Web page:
Beyond cat videos and selfies, the realm of social media has a less popular but potentially more pressing purpose as a driving, and uniting, force in the current effort to get the FCC to reclassify Internet access under Title II common carrier regulations.
That’s not surprising, given the issue is about protecting access to Internet destinations and apps such as…well, social media stops. So, much like the old Hair Club For Men slogan, social media sites aren’t only the venues, they’re also the “clients.”
From a powerful House member using Reddit to attempt to rebrand the push for strong open Internet rules, to a group rallying its online supporters to clog the FCC with phone calls, to the record-breaking flood of comments—over 4 million—in the official docket, online activism has gotten results.
One need look no further than 1600 Pennsylvania Ave. to see that impact. When the president announced he was going all-in for Title II reclassification, he began his YouTube video announcing the position with a simulated buffering symbol. That was a nod to an online protest during which websites boasted a faux buffering symbol to make a point about Internet service provider’s potentially slowing sites for anticompetitive reasons.
There was pushback four years ago from some of the same critics of anything short of Title II, but social media— Twitter, Reddit, etc.—and mobile broadband have exploded in the interim (as witness the FCC’s current consideration of applying its no-blocking or discriminating rules to mobile broadband, something it chose not to do last time around).
Even the National Cable & Telecommunications Association tried to fight fire with social media counterfire. It launched a stealth Web/Twitter platform, “Onward Internet,” a soft-sell campaign soliciting input on why the Internet is working just fine “unfettered by rules,” which is an argument cable operators have been making against Title II regs.
“Social media had a huge impact in quickly spreading the word about what the FCC was doing,” says Craig Aaron, president of Title II advocate Free Press. “And the fact that people rely on social media so much more than even a few years ago drives home for people just how important the free and open Internet is to their ability to connect and communicate.
“And whether people were finding out about Net Neutrality because they watched [HBO’s Last Week Tonight host] John Oliver on YouTube or because tumblr put the spinning wheel of death on their site during the Internet slowdown, they saw it and responded in record numbers. It completely changed the debate.”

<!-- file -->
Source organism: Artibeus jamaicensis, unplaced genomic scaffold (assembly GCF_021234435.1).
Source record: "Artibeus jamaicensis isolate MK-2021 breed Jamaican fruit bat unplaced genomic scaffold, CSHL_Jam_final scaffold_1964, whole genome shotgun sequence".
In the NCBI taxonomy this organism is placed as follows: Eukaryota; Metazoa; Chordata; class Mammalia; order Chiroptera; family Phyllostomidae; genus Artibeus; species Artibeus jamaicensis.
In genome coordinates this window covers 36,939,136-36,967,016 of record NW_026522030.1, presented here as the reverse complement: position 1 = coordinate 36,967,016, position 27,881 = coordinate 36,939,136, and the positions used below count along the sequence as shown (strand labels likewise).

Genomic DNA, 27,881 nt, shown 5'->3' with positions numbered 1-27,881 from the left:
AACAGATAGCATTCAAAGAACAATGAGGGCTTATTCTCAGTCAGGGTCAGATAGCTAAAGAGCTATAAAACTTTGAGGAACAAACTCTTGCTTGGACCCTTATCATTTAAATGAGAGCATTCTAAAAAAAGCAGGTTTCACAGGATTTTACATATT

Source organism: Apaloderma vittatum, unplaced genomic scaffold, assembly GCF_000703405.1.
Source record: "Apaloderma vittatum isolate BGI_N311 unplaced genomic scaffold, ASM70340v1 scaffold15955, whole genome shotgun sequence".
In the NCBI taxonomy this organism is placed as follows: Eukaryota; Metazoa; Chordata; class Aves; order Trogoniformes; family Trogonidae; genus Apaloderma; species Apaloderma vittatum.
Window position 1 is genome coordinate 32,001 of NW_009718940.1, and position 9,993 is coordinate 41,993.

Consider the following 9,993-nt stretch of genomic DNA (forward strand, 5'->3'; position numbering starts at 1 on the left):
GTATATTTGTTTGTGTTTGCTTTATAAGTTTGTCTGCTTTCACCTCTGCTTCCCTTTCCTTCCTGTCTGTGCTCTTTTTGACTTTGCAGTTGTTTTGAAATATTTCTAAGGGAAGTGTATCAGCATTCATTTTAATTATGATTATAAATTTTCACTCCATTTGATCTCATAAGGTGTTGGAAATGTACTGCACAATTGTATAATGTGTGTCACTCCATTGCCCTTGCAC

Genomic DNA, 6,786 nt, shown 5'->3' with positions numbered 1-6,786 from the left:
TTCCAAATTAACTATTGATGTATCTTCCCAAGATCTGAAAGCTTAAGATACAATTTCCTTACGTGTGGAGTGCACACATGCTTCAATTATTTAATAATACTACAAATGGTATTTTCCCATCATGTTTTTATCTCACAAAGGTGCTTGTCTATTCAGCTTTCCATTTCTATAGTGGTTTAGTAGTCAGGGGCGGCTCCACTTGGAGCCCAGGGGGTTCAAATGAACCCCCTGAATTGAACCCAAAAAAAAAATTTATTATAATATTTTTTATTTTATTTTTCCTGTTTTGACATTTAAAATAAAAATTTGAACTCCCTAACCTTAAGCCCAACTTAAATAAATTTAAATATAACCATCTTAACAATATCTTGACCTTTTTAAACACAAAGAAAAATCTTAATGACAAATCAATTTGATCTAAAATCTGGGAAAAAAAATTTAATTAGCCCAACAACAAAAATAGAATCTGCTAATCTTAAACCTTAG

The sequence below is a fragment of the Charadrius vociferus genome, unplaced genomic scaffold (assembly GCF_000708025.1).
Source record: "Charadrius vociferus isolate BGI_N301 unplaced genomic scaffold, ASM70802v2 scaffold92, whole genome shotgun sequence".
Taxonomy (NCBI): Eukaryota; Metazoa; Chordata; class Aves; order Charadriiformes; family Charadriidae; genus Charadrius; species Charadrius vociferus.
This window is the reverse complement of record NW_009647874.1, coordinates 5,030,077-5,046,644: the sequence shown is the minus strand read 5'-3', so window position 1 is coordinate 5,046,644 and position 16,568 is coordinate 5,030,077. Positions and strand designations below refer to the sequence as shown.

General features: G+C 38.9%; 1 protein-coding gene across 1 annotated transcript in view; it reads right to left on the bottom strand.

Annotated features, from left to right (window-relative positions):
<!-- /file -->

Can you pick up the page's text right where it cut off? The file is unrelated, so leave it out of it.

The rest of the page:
Evan Greer, campaign director of Fight for the Future, which helped promote PopularResistance.org's Title II protest at FCC chairman Tom Wheeler’s house, agrees.
“We are always looking for new and innovative ways to use social media to both activate the huge base of support that exists on the Internet, and to pressure those in power who need to hear from the public,” she says.
Greer adds that on the battleforthenet.com site, they have a “political scoreboard” that allows Web surfers to easily tweet members of Congress “to either praise or shame them for supporting or opposing Title II.”
But Greer says it is more about channeling than driving the social media pushback. “While we certainly are very focused on using social media to achieve our goals, we are more often reacting to what we see on social media. Our task is not so much convincing people as channeling their energy into meaningful actions that make change,” she says.
FCC EXTRA!: ADS AREN’T NEWS
Journal Broadcasting’s KTNV Las Vegas will pay $115,000 to settle an FCC investigation into broadcasting paid commercials as though they were news reports.
The FCC’s Enforcement Bureau said last week that an ad agency had paid KTNV to produce and air so-called special reports about liquidation sales at local car dealers. “KTNV formatted the commercials in the style of news reports, which featured a KTNV staff person on location at the dealerships posing as a journalist,” the bureau said.
Under the terms of the settlement, Journal admits to the violation and will create a threeyear compliance plan and report periodically to the FCC.
Back in 2009, Valley Broadcasting-owned KVBC TV Las Vegas asked the FCC to investigate KTNV, alleging its failure to disclose the “reports” were ads.
“Broadcasters are not allowed to deceive the public by presenting commercial announcements or other paid programming in the guise of news or editorial content,” Travis LeBlanc, chief of the FCC’s Enforcement Bureau, said in a statement.
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